MANILA, Philippines–Stuck in chaotic traffic again? Read a good book or listen to classical music to protect your heart and ease the stress you get from traversing Metro Manila’s roads daily.
The Department of Health (DOH) gave this advice to commuters, noting that enduring traffic jams every day would give them a higher chance of
developing noncommunicable diseases, particularly hypertension and related heart problems.
“If you’re stuck in traffic, read a nice book or listen to classical music. That’s what we doctors advise. Find ways to relieve the stress and be relaxed,” said Dr. Teodoro Herbosa, health undersecretary and DOH-National Capital Region director.
Herbosa said it was important that the government promptly deal with the traffic woes in the metropolis to protect the health and welfare of the public.
“It is important that we solve the problem immediately because it is also an additional health risk to our citizens,” Herbosa told reporters in an interview.
Citing the large body of literature on the negative impact of traffic congestion on public health, Herbosa said clogged roads increased the chances of commuters experiencing severe stress that could lead to hypertension or heart attacks.
“It has been proven in medical science that if you live in a city where there is more traffic, the incidents of heart attacks are higher because of stress. So, it is really important that we solve this,” he said.
According to Harvard Health Publications, the release of stress hormones, such as epinephrine, into the bloodstream, increases the amount of cholesterol that the body makes.
Blood pressure rises and platelets become stickier when the sympathetic nervous system is provoked, it said.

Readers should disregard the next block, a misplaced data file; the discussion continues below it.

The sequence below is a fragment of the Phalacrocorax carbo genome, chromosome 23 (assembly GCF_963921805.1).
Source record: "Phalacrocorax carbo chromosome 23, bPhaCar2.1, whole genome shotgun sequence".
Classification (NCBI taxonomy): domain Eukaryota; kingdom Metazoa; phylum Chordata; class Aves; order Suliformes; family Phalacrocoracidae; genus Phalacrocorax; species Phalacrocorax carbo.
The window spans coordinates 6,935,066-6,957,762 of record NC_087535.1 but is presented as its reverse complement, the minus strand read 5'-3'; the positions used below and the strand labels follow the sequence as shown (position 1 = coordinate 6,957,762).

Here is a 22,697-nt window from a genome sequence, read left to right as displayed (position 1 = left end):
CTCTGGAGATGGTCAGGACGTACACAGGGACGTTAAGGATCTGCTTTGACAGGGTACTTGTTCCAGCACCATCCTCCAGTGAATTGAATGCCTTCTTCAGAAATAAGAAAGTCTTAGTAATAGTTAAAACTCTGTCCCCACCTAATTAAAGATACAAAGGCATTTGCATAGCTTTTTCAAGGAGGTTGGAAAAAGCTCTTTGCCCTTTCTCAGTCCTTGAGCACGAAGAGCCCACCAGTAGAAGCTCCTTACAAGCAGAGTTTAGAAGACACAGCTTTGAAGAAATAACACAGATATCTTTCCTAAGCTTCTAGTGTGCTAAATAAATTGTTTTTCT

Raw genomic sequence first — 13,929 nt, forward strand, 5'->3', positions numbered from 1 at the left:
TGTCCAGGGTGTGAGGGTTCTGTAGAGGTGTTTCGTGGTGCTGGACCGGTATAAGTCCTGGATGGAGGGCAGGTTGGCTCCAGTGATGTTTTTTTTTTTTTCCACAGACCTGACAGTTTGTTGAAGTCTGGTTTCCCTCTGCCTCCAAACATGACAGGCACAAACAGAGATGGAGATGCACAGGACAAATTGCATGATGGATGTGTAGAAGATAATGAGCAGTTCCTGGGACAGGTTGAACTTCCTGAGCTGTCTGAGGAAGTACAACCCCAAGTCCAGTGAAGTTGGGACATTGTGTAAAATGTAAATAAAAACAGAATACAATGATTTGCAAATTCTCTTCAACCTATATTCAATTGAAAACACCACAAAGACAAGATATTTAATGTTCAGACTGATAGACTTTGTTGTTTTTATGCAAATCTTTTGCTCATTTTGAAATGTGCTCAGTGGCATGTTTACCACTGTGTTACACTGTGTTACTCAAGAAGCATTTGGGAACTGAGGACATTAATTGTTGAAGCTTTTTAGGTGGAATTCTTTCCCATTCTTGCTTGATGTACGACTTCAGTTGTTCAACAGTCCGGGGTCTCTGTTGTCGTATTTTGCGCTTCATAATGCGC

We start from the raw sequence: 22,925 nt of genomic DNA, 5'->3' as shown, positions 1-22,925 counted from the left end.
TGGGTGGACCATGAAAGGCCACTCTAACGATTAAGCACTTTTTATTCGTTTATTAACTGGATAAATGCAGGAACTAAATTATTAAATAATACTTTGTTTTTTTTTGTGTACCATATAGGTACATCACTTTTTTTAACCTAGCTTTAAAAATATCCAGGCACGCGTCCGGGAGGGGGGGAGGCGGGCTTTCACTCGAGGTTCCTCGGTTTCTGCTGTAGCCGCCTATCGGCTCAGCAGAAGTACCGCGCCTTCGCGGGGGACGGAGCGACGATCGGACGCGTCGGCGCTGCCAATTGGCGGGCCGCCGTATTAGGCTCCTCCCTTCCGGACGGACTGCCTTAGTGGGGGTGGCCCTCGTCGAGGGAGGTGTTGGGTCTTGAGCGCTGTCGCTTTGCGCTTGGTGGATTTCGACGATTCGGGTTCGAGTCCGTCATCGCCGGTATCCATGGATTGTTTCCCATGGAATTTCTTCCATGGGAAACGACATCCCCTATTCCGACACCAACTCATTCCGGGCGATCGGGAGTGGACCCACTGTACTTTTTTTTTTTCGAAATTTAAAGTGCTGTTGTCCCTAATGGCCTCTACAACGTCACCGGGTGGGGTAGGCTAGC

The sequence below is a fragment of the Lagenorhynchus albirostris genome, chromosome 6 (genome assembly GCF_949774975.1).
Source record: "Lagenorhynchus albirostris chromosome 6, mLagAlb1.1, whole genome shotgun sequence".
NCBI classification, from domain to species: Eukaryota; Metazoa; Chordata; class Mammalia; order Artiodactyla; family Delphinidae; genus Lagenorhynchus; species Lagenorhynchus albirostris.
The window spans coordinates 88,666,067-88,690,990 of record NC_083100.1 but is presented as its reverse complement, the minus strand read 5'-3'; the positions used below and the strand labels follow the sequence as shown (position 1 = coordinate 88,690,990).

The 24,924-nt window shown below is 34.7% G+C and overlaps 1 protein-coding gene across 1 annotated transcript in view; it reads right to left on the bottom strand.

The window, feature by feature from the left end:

“Stickier platelets make blood clots more likely, while ongoing high blood pressure damages the heart, blood vessels and other organs, and greatly increases your chances of developing heart disease,” it added.
Learn to cope
While concrete solutions have yet to be drawn up to ease traffic in Metro Manila, Herbosa said commuters must learn how to cope.
Instead of worrying about how the traffic is going to make them late for meetings, they must divert their attention to good books or classical music, which has been shown in several studies to lower stress.
The health undersecretary said commuters must go to their appointments early.
“If you have a meeting, leave earlier than usual. Move early so we can adapt and be stress-free,” he added.
Last week, Malacañang said it was exploring ways to ease traffic in Metro Manila following a major gridlock on the southbound lane of North Luzon Expressway and on roads leading to the Port of Manila on Sept. 5.
Truck ban lifted
The traffic was blamed on the truck ban imposed by the local government of Manila.
The deteriorating Metro Rail Transit 3 service also aggravated traffic woes, with many commuters lining up for hours just to get on a train on Edsa.
The misery suffered by commuters is expected to ease a bit.
Manila Mayor Joseph Estrada ordered the lifting of the seven-month-old ban on cargo trucks in the city, which was blamed for congestion at the Port of Manila, food shortages and rising prices of basic goods, among other traffic-related problems.